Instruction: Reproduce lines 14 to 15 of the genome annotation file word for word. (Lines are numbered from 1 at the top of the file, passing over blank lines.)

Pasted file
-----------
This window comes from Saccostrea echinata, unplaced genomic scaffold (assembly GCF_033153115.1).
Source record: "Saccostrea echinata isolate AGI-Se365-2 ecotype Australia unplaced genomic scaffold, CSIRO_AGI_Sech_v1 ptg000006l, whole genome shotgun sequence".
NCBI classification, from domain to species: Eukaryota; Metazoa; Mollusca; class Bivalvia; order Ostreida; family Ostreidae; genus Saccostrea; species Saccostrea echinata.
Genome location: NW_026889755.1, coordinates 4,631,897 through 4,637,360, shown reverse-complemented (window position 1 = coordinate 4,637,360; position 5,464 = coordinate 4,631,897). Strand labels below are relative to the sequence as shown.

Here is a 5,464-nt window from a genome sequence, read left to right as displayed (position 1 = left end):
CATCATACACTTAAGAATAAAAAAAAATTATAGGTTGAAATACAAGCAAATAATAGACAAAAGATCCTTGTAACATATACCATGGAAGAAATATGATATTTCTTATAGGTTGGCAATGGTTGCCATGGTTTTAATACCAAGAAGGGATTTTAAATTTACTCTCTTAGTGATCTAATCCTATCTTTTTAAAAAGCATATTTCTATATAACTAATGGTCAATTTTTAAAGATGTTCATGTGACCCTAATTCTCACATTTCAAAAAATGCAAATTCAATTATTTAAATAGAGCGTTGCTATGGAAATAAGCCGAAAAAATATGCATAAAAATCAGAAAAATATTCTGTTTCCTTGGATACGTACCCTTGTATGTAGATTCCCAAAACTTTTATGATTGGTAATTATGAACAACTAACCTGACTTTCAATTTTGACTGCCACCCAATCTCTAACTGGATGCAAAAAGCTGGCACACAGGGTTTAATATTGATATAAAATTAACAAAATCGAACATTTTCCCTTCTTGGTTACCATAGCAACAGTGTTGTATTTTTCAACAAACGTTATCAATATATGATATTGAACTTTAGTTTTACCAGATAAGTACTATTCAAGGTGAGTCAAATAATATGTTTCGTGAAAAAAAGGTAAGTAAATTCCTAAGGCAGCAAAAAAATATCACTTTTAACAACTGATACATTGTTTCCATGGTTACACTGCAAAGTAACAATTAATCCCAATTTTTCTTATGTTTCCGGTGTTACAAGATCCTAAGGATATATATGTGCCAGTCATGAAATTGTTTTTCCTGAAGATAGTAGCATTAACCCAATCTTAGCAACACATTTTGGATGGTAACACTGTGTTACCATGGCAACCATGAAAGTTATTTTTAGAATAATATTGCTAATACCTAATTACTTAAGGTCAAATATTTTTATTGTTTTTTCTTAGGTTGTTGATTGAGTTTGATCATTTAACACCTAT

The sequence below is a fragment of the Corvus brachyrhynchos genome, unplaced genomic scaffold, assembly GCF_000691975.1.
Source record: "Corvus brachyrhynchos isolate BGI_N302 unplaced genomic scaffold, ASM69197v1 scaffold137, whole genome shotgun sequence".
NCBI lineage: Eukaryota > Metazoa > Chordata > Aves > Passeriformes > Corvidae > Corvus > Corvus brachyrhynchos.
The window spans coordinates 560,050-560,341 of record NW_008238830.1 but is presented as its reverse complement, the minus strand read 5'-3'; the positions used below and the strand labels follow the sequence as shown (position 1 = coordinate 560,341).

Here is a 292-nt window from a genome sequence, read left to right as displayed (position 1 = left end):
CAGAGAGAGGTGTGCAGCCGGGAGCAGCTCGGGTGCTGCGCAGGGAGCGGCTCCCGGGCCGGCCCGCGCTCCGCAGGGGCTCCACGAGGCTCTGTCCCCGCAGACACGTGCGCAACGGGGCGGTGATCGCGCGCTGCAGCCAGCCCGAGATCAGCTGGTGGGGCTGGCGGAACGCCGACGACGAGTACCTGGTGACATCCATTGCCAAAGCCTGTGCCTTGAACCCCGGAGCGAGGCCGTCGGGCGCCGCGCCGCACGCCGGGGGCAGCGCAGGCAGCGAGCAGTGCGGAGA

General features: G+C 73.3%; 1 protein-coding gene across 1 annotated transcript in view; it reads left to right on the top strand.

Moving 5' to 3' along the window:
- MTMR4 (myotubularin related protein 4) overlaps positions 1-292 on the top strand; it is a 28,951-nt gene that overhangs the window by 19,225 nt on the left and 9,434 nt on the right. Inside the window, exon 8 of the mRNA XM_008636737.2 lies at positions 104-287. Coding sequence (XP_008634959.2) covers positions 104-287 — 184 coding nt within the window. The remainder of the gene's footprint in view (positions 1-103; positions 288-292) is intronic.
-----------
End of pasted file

Moving 5' to 3' along the window:
- MTMR4 (myotubularin related protein 4) overlaps positions 1-292 on the top strand; it is a 28,951-nt gene that overhangs the window by 19,225 nt on the left and 9,434 nt on the right. Inside the window, exon 8 of the mRNA XM_008636737.2 lies at positions 104-287. Coding sequence (XP_008634959.2) covers positions 104-287 — 184 coding nt within the window. The remainder of the gene's footprint in view (positions 1-103; positions 288-292) is intronic.